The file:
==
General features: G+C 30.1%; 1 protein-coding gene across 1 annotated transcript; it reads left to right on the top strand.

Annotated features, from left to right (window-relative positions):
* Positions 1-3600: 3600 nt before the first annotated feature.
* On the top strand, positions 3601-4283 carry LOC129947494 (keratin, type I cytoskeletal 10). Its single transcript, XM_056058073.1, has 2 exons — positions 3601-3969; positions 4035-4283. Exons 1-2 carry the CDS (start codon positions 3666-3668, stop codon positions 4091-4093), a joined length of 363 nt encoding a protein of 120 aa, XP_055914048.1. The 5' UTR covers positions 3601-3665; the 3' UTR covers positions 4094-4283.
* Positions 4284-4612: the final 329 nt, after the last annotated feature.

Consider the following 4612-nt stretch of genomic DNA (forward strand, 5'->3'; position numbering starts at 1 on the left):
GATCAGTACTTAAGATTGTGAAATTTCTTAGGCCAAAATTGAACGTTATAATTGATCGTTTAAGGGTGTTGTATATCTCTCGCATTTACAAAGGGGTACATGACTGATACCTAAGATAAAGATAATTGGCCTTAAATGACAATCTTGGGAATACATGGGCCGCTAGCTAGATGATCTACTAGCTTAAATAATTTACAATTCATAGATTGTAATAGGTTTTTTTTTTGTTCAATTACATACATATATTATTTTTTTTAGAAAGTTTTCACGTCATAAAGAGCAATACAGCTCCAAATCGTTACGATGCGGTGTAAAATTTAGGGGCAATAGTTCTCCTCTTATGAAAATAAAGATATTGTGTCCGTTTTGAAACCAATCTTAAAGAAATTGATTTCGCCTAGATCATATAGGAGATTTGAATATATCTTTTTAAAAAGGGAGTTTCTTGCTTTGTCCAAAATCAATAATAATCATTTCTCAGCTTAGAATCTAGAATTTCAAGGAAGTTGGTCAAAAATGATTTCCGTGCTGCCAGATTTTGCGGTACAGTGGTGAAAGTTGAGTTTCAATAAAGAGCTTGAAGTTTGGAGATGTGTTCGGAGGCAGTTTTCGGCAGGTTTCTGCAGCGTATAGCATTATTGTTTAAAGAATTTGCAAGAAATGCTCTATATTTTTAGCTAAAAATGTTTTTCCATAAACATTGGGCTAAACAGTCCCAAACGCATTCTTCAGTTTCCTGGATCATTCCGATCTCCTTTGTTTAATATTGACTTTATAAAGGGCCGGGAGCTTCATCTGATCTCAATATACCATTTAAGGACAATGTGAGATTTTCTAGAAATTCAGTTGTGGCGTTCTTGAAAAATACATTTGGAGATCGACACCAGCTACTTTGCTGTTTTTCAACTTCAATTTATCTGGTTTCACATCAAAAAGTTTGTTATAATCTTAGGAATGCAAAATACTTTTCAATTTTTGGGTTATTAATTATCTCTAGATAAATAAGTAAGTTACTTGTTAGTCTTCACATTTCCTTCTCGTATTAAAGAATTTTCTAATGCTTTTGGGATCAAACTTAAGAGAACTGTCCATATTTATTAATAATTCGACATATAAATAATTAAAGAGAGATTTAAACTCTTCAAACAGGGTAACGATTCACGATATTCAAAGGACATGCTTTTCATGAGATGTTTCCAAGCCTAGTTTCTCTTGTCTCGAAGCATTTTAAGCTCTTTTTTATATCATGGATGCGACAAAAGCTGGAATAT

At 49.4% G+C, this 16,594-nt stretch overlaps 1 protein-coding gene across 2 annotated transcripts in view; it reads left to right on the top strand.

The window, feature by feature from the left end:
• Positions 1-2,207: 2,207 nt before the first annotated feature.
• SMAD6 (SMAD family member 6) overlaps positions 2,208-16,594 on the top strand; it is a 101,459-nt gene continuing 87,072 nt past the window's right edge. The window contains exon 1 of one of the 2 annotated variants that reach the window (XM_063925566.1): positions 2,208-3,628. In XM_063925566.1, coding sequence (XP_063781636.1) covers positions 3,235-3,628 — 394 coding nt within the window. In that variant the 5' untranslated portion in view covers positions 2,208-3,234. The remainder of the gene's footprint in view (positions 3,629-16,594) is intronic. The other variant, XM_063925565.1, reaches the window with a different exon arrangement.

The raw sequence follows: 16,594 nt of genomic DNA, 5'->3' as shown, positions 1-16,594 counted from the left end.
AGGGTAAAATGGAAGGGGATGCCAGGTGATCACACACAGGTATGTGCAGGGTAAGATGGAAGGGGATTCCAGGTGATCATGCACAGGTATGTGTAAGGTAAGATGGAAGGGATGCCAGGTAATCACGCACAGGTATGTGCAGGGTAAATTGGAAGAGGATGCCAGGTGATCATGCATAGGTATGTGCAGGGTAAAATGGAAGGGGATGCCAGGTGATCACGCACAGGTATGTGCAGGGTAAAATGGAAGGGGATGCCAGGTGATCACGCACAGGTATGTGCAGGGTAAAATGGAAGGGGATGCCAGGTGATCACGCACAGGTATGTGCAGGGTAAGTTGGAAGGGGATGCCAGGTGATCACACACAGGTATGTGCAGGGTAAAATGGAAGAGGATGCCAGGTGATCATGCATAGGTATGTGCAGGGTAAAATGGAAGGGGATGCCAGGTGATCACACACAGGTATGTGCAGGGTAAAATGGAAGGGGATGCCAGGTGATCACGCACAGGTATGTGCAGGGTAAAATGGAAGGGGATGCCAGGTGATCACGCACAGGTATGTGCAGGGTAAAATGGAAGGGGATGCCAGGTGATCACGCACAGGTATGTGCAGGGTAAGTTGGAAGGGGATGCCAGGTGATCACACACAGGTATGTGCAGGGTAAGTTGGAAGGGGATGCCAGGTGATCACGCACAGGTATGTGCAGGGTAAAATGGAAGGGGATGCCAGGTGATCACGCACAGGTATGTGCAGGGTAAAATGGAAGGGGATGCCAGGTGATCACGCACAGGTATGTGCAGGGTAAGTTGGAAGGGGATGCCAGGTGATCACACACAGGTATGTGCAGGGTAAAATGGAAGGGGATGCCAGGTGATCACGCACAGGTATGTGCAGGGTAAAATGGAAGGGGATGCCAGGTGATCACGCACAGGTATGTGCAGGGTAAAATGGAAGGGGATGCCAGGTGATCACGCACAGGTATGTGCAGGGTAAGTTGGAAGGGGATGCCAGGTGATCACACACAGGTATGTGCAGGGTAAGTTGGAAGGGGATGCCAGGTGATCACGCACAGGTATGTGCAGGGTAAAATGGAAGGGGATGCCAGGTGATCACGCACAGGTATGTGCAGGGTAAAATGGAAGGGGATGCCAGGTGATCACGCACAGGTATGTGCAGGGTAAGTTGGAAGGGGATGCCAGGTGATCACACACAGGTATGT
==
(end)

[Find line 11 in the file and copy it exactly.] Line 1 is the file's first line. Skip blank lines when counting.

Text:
• SMAD6 (SMAD family member 6) overlaps positions 2,208-16,594 on the top strand; it is a 101,459-nt gene continuing 87,072 nt past the window's right edge. The window contains exon 1 of one of the 2 annotated variants that reach the window (XM_063925566.1): positions 2,208-3,628. In XM_063925566.1, coding sequence (XP_063781636.1) covers positions 3,235-3,628 — 394 coding nt within the window. In that variant the 5' untranslated portion in view covers positions 2,208-3,234. The remainder of the gene's footprint in view (positions 3,629-16,594) is intronic. The other variant, XM_063925565.1, reaches the window with a different exon arrangement.